Researchers at Disney Research in Pittsburgh have built a single-legged hopping robot that can currently bounce around 19 times without falling over.
The project by Zachary Batts, Joohyung Kim, and Katsu Yamane began as a computer simulation and finally a hardware product. The researchers based their system on Marc Raibert’s hopping controller and it’s controlled by a linear elastic actuator in parallel or LEAP joint. It can jump for about seven seconds before tipping over.
The researchers found that single-legged robots are the best test bed for more complex locomotion. “Legged robots are useful because, among other advantages, they can overcome uneven terrain, and can entertain an audience as they act out complex movements (e.g. different gaits),” they wrote. “Single-legged robots have the simplest topology in the class of legged systems, and are limited to a hopping gait. Not only do single legged hopping robots provide a simplified testbed for locomotion control algorithms, they also demand high-speed, high-force actuation to achieve safe and robust ground-clearance and subject the actuator to greater mechanical stresses than do multi-legged systems. For these reasons, single-legged hopping robots provide an ideal benchmark for actuators used in legged locomotion.”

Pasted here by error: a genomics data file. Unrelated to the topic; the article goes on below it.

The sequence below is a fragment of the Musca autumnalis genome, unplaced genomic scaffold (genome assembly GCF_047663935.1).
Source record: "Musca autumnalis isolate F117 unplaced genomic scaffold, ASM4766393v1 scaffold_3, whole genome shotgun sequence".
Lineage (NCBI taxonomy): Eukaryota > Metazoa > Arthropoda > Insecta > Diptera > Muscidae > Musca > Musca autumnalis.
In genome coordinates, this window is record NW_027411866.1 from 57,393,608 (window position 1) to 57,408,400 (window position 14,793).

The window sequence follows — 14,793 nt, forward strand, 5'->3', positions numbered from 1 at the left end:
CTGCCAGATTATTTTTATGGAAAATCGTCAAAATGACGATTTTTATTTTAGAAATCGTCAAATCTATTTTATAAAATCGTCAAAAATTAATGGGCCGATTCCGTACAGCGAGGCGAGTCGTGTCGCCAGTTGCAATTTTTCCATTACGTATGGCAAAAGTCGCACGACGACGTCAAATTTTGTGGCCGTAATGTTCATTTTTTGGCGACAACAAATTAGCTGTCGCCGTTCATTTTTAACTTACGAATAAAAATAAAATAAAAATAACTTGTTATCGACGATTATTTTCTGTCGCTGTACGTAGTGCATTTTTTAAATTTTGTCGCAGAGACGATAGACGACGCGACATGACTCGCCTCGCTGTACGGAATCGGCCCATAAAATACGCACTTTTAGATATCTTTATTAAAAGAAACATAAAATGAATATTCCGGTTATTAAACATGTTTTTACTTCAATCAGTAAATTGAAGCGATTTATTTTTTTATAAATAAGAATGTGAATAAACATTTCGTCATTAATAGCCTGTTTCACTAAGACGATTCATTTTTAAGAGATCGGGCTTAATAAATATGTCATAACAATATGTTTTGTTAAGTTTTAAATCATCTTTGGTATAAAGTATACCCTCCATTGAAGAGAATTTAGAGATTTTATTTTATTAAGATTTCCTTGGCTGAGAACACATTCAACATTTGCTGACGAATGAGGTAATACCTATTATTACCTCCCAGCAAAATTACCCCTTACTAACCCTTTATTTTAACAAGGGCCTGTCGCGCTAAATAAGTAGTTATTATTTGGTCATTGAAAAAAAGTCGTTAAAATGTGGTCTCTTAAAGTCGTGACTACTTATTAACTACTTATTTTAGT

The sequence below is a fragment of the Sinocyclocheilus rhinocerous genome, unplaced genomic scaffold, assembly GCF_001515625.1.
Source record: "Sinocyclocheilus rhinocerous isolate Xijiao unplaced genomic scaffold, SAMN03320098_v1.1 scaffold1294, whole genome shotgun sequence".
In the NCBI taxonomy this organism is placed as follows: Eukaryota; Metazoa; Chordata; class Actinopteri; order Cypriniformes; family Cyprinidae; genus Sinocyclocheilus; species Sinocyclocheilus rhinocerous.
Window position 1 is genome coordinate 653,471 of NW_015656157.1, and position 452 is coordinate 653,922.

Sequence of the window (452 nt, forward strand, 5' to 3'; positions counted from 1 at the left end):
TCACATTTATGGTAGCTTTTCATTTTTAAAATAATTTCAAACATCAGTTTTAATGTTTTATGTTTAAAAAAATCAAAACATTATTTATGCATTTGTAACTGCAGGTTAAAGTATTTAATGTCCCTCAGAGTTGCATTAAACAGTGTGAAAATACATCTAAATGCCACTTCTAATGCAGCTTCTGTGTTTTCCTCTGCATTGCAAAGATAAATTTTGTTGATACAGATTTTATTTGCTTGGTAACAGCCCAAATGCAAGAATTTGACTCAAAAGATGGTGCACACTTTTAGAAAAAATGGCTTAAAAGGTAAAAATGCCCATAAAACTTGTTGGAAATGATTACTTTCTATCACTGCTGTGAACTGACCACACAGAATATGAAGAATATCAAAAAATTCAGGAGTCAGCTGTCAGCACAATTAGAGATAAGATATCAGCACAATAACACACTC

I personally think it kind of looks like a pirate Q-Bert and I, for one, welcome our one-legged robotic overlords.